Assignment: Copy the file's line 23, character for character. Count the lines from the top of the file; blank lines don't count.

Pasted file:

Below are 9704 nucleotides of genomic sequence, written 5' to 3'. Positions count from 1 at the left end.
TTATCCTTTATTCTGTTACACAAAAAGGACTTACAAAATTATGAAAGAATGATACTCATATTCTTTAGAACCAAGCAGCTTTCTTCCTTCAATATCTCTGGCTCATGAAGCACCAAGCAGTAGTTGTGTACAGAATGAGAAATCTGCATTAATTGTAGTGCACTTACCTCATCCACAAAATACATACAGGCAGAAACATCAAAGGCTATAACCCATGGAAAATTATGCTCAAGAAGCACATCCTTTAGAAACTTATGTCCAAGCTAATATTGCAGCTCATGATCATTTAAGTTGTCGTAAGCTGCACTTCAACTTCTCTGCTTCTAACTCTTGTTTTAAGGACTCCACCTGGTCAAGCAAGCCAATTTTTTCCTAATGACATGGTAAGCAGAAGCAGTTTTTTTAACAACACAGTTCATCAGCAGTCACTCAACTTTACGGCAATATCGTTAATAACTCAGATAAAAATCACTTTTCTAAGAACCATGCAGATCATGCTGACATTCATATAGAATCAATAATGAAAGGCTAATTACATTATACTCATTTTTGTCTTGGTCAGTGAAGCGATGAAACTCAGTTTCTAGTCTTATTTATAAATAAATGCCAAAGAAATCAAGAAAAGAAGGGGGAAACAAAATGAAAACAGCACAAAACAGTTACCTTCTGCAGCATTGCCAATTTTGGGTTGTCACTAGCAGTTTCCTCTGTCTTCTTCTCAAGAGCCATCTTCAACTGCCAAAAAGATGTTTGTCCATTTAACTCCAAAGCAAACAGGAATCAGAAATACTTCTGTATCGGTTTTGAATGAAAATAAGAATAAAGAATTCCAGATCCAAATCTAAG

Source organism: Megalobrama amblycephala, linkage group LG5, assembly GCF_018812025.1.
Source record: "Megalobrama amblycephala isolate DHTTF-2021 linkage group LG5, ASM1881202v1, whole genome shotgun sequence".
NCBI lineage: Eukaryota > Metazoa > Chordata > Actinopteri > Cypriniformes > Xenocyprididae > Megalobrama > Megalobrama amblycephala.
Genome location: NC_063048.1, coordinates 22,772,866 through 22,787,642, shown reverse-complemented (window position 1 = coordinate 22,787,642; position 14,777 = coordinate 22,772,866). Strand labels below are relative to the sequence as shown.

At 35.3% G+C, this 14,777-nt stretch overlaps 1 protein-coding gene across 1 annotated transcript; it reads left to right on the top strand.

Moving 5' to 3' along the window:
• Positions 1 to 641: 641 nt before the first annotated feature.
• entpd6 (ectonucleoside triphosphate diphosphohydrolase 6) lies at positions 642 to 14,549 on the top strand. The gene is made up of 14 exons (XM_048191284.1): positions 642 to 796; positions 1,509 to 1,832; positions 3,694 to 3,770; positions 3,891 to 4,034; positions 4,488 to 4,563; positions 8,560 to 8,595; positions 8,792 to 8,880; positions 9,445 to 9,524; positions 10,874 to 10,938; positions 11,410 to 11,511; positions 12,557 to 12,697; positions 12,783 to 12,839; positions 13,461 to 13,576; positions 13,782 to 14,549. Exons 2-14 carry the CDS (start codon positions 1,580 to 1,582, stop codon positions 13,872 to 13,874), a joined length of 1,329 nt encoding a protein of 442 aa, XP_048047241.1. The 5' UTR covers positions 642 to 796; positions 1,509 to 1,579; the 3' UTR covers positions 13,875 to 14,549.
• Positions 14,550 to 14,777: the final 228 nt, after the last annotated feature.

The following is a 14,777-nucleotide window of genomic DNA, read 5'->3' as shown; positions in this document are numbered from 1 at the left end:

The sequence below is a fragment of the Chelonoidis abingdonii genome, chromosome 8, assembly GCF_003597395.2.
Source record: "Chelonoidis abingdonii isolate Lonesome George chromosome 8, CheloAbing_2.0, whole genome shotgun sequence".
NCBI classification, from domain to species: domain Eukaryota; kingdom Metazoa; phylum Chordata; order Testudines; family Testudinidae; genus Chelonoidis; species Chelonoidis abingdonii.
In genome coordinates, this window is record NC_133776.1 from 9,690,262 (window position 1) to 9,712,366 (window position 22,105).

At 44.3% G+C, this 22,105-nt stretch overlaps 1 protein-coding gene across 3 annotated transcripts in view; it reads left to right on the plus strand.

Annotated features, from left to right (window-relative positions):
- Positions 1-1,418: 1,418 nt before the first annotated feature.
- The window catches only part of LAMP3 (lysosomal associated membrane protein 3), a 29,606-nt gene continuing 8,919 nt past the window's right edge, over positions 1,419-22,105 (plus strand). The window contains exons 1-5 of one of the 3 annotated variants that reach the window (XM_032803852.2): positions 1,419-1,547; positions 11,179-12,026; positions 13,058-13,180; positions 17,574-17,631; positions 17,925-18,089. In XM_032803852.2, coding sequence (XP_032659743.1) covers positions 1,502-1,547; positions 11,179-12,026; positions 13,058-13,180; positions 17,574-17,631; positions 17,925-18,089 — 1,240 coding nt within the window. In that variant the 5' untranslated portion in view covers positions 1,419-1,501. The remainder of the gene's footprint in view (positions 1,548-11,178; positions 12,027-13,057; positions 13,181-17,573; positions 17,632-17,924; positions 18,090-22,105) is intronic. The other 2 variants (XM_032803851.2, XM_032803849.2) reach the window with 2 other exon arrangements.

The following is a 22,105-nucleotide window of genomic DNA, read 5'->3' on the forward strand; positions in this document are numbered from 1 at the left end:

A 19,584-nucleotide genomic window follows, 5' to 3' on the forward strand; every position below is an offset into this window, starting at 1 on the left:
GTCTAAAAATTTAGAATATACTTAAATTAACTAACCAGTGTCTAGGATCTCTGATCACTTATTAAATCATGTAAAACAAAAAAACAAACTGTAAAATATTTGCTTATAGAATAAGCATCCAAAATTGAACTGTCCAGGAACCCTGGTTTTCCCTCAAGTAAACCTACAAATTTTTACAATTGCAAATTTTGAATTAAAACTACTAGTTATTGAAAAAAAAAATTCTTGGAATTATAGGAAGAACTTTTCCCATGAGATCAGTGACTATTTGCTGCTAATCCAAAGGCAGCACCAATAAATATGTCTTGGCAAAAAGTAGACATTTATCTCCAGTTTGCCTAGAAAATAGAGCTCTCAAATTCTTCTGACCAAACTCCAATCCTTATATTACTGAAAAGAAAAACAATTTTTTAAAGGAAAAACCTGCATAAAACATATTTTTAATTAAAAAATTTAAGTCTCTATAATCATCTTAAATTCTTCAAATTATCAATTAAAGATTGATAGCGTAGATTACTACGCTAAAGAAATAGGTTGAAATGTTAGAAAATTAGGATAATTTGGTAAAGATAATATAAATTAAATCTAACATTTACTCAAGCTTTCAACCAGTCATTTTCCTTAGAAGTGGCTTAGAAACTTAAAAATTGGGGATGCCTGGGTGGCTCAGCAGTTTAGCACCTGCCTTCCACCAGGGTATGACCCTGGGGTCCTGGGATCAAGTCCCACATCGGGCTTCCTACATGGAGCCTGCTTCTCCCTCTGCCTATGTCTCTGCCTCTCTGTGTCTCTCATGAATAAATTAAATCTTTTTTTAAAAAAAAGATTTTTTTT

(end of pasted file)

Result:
GTCTAAAAATTTAGAATATACTTAAATTAACTAACCAGTGTCTAGGATCTCTGATCACTTATTAAATCATGTAAAACAAAAAAACAAACTGTAAAATATTTGCTTATAGAATAAGCATCCAAAATTGAACTGTCCAGGAACCCTGGTTTTCCCTCAAGTAAACCTACAAATTTTTACAATTGCAAATTTTGAATTAAAACTACTAGTTATTGAAAAAAAAAATTCTTGGAATTATAGGAAGAACTTTTCCCATGAGATCAGTGACTATTTGCTGCTAATCCAAAGGCAGCACCAATAAATATGTCTTGGCAAAAAGTAGACATTTATCTCCAGTTTGCCTAGAAAATAGAGCTCTCAAATTCTTCTGACCAAACTCCAATCCTTATATTACTGAAAAGAAAAACAATTTTTTAAAGGAAAAACCTGCATAAAACATATTTTTAATTAAAAAATTTAAGTCTCTATAATCATCTTAAATTCTTCAAATTATCAATTAAAGATTGATAGCGTAGATTACTACGCTAAAGAAATAGGTTGAAATGTTAGAAAATTAGGATAATTTGGTAAAGATAATATAAATTAAATCTAACATTTACTCAAGCTTTCAACCAGTCATTTTCCTTAGAAGTGGCTTAGAAACTTAAAAATTGGGGATGCCTGGGTGGCTCAGCAGTTTAGCACCTGCCTTCCACCAGGGTATGACCCTGGGGTCCTGGGATCAAGTCCCACATCGGGCTTCCTACATGGAGCCTGCTTCTCCCTCTGCCTATGTCTCTGCCTCTCTGTGTCTCTCATGAATAAATTAAATCTTTTTTTAAAAAAAAGATTTTTTTT